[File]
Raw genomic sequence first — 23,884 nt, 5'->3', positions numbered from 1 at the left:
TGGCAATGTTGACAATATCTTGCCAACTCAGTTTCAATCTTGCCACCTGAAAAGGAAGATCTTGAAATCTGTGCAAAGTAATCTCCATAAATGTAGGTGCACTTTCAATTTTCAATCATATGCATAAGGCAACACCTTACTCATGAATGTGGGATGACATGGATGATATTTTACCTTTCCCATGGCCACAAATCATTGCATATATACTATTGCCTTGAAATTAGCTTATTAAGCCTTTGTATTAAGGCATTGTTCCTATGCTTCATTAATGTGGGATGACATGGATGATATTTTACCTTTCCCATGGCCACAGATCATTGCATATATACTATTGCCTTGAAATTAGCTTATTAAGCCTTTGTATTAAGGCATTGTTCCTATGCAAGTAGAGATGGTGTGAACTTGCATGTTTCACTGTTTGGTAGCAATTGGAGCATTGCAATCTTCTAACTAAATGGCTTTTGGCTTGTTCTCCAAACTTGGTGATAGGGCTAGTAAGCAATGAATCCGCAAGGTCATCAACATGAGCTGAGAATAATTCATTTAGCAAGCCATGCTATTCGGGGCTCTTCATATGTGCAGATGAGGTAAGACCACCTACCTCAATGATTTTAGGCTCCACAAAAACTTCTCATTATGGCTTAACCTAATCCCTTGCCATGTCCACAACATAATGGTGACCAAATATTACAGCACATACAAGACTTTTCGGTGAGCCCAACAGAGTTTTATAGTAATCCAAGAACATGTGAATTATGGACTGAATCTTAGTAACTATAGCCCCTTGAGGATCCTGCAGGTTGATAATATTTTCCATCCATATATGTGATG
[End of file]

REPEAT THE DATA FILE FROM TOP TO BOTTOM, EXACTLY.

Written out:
Raw genomic sequence first — 23,884 nt, 5'->3', positions numbered from 1 at the left:
TGGCAATGTTGACAATATCTTGCCAACTCAGTTTCAATCTTGCCACCTGAAAAGGAAGATCTTGAAATCTGTGCAAAGTAATCTCCATAAATGTAGGTGCACTTTCAATTTTCAATCATATGCATAAGGCAACACCTTACTCATGAATGTGGGATGACATGGATGATATTTTACCTTTCCCATGGCCACAAATCATTGCATATATACTATTGCCTTGAAATTAGCTTATTAAGCCTTTGTATTAAGGCATTGTTCCTATGCTTCATTAATGTGGGATGACATGGATGATATTTTACCTTTCCCATGGCCACAGATCATTGCATATATACTATTGCCTTGAAATTAGCTTATTAAGCCTTTGTATTAAGGCATTGTTCCTATGCAAGTAGAGATGGTGTGAACTTGCATGTTTCACTGTTTGGTAGCAATTGGAGCATTGCAATCTTCTAACTAAATGGCTTTTGGCTTGTTCTCCAAACTTGGTGATAGGGCTAGTAAGCAATGAATCCGCAAGGTCATCAACATGAGCTGAGAATAATTCATTTAGCAAGCCATGCTATTCGGGGCTCTTCATATGTGCAGATGAGGTAAGACCACCTACCTCAATGATTTTAGGCTCCACAAAAACTTCTCATTATGGCTTAACCTAATCCCTTGCCATGTCCACAACATAATGGTGACCAAATATTACAGCACATACAAGACTTTTCGGTGAGCCCAACAGAGTTTTATAGTAATCCAAGAACATGTGAATTATGGACTGAATCTTAGTAACTATAGCCCCTTGAGGATCCTGCAGGTTGATAATATTTTCCATCCATATATGTGATG